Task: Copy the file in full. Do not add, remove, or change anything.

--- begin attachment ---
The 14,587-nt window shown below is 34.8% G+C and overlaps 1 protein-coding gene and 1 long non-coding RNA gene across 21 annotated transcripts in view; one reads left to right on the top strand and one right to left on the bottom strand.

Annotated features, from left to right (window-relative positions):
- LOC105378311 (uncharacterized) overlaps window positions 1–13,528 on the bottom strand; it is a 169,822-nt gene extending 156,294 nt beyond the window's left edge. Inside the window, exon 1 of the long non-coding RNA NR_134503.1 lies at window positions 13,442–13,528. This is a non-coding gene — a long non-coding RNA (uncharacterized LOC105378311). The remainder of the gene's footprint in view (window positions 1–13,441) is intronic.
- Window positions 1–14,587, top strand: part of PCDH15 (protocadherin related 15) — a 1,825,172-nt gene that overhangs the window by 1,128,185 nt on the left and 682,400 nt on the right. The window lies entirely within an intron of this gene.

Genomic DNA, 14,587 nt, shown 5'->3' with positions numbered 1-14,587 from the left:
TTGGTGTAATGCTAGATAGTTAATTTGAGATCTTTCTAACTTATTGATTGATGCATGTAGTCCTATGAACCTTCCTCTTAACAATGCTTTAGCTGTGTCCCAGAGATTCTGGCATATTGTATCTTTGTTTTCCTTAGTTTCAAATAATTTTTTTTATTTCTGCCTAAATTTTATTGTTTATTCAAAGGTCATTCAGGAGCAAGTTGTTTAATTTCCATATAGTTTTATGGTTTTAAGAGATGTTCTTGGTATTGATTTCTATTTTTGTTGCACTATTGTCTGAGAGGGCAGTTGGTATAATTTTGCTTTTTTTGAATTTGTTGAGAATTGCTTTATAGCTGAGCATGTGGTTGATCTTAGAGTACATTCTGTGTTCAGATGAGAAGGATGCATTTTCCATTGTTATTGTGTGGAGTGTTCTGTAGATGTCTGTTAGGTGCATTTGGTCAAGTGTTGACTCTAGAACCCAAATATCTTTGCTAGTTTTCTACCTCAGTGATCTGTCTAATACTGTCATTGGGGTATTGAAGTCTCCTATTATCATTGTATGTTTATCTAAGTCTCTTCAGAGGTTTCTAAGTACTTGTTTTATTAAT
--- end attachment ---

The 14,587-nt window shown below is 34.8% G+C and overlaps 1 protein-coding gene and 1 long non-coding RNA gene across 21 annotated transcripts in view; one reads left to right on the top strand and one right to left on the bottom strand.

Annotated features, from left to right (window-relative positions):
- LOC105378311 (uncharacterized) overlaps window positions 1–13,528 on the bottom strand; it is a 169,822-nt gene extending 156,294 nt beyond the window's left edge. Inside the window, exon 1 of the long non-coding RNA NR_134503.1 lies at window positions 13,442–13,528. This is a non-coding gene — a long non-coding RNA (uncharacterized LOC105378311). The remainder of the gene's footprint in view (window positions 1–13,441) is intronic.
- Window positions 1–14,587, top strand: part of PCDH15 (protocadherin related 15) — a 1,825,172-nt gene that overhangs the window by 1,128,185 nt on the left and 682,400 nt on the right. The window lies entirely within an intron of this gene.

Genomic DNA, 14,587 nt, shown 5'->3' with positions numbered 1-14,587 from the left:
TTGGTGTAATGCTAGATAGTTAATTTGAGATCTTTCTAACTTATTGATTGATGCATGTAGTCCTATGAACCTTCCTCTTAACAATGCTTTAGCTGTGTCCCAGAGATTCTGGCATATTGTATCTTTGTTTTCCTTAGTTTCAAATAATTTTTTTTATTTCTGCCTAAATTTTATTGTTTATTCAAAGGTCATTCAGGAGCAAGTTGTTTAATTTCCATATAGTTTTATGGTTTTAAGAGATGTTCTTGGTATTGATTTCTATTTTTGTTGCACTATTGTCTGAGAGGGCAGTTGGTATAATTTTGCTTTTTTTGAATTTGTTGAGAATTGCTTTATAGCTGAGCATGTGGTTGATCTTAGAGTACATTCTGTGTTCAGATGAGAAGGATGCATTTTCCATTGTTATTGTGTGGAGTGTTCTGTAGATGTCTGTTAGGTGCATTTGGTCAAGTGTTGACTCTAGAACCCAAATATCTTTGCTAGTTTTCTACCTCAGTGATCTGTCTAATACTGTCATTGGGGTATTGAAGTCTCCTATTATCATTGTATGTTTATCTAAGTCTCTTCAGAGGTTTCTAAGTACTTGTTTTATTAAT